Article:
1953 · United Kingdom
Richard Wilson is an established artist, who originates from the United Kingdom. Richard Wilson was born in 1953. Some of the artist's contemporarie that are from the same generation and country include Lubaina Himid, Anish Kapoor and John Akomfrah.
Galleries and Exhibitions
Richard Wilson is represented and exhibited by Galleria Fumagalli in Milan, Italy. Richard Wilson most recent exhibition recorded on Artland was at Annely Juda Fine Art in London (18 September 2019 until 01 November 2019) with the exhibition Utopia/Dystopia Revisited curated by Yuko Shiraishi.
Historical Context of United Kingdom
The UK has been a crucial centre for artistic production for centuries. While it gained vast wealth through colonisation and the ascent of its Empire, it was also unsheltered from the cultural influences of other countries and continents. Throughout the modern era, Britain had been largely overshadowed by the status of its European neighbours on one side, and of the United States on the other. But towards the end of the nineteenth century, Britain became an important centre in the development of the avant-garde. This includes the Arts and Crafts Movement, a major movement paving the way for artist-led organisations, groups and organisational co-operative types that would later develop into a template of sorts for bohemian artists movements of the Twentieth Century. Major artistic movements that characterize British modernism include for example Vorticism, comprised of artists related to the Bloomsbury group. Some notable British artists of the modern and contemporary period include Stanley Spencer, Francis Bacon, Lucian Freud, Leon Kossoff, Frank Auerbach, David Hockney, Bridget Riley, Paula Rego - and in more recent years the YBA generation led by Damien Hirst, Tracey Emin, Marc Quinn, Chris Ofili and others.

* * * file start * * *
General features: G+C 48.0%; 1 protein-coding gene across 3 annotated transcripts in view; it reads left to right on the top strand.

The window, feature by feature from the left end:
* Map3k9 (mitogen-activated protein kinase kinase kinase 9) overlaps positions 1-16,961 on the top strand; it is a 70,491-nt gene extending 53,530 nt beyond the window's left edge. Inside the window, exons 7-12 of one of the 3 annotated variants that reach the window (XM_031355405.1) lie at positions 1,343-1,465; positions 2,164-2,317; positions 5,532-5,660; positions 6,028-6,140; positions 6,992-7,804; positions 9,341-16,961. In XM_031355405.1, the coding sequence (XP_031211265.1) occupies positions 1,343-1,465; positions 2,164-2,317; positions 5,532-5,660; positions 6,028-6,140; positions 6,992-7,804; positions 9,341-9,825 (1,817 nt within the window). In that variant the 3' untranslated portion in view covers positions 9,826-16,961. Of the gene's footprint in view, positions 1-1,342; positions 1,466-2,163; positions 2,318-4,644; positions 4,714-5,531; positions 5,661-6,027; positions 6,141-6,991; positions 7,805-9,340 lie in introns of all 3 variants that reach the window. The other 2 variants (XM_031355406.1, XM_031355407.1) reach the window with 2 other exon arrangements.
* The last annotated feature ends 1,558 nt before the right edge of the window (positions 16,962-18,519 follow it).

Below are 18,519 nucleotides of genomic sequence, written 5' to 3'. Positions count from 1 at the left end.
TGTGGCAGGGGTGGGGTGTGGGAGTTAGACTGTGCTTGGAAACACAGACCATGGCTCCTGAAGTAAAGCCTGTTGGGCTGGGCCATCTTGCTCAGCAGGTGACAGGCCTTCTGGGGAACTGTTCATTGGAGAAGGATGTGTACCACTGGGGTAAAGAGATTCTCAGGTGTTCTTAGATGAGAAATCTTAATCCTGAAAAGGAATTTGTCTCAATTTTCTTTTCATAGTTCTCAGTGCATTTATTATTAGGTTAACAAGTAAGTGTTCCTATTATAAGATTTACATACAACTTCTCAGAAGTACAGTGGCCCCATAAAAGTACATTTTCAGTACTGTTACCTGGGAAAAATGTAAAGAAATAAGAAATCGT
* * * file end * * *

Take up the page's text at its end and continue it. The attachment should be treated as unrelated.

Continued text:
Further Biographical Context for Richard Wilson
Richard Wilson was born in 1953 and was largely influenced by the 1970s. Conceptualism is often perceived as a response to Minimalism, and the dominant art movement of the 1970s, challenging the boundaries of art with its revolutionary features. The movements that ensued were all representative of a strong desire to progress and consolidate the art world, in response to the tensions of the previous decade. Process art branched out from Conceptualism, including some of its most essential aspects, but going further in creating mysterious and experimental artistic journeys, while Land Art brought creation to the outsides, initiating early philosophies of environmentalism. In Germany, Expressive figure painting was given another chance for the first time since the decline of Abstract Expressionism almost twenty years ago, the genre regained its distinction through the brushstrokes of Gerhard Richter, Anselm Kiefer and Georg Baselitz. The multicultural and sophisticated position that New York city held in the 1960s remained just as influential in the 1970s. With multiple global renowned artists gravitating the galleries and downtown scene, the city once again strengthened its reputation as the artistic hub of the era. Street art started to emerge as a true and recognized form of art towards the end of the 1970s. Jean-Michel Basquiat and Keith Haring were pioneers in proving that their artworks could exist at the same time in art galleries and on city walls. Driven by graffiti art, street art from its earliest days showed that it could endure in a constant flux of self-transformation, eternally shifting the boundaries of modern art, becoming a truly ground-breaking artistic genre.
- Galleries Representing this Artist